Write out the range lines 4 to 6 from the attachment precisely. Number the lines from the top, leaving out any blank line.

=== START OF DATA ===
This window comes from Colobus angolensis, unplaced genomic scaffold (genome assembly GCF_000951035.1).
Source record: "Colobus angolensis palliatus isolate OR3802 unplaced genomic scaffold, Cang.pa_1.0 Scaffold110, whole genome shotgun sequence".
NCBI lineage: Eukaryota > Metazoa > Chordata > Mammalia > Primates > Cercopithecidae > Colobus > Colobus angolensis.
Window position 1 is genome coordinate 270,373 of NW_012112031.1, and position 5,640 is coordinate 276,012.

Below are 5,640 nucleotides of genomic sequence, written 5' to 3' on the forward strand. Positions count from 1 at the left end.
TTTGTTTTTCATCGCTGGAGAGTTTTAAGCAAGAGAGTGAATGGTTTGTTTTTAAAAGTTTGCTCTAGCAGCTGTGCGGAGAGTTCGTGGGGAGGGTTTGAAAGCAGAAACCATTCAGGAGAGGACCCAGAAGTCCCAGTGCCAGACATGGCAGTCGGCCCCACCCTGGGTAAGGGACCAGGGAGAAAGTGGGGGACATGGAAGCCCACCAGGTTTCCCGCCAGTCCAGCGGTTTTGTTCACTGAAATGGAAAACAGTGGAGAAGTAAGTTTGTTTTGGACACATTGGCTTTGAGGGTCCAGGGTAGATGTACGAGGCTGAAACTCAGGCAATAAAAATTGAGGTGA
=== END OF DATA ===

Window position 1 is genome coordinate 270,373 of NW_012112031.1, and position 5,640 is coordinate 276,012.

Below are 5,640 nucleotides of genomic sequence, written 5' to 3' on the forward strand. Positions count from 1 at the left end.
TTTGTTTTTCATCGCTGGAGAGTTTTAAGCAAGAGAGTGAATGGTTTGTTTTTAAAAGTTTGCTCTAGCAGCTGTGCGGAGAGTTCGTGGGGAGGGTTTGAAAGCAGAAACCATTCAGGAGAGGACCCAGAAGTCCCAGTGCCAGACATGGCAGTCGGCCCCACCCTGGGTAAGGGACCAGGGAGAAAGTGGGGGACATGGAAGCCCACCAGGTTTCCCGCCAGTCCAGCGGTTTTGTTCACTGAAATGGAAAACAGTGGAGAAGTAAGTTTGTTTTGGACACATTGGCTTTGAGGGTCCAGGGTAGATGTACGAGGCTGAAACTCAGGCAATAAAAATTGAGGTGA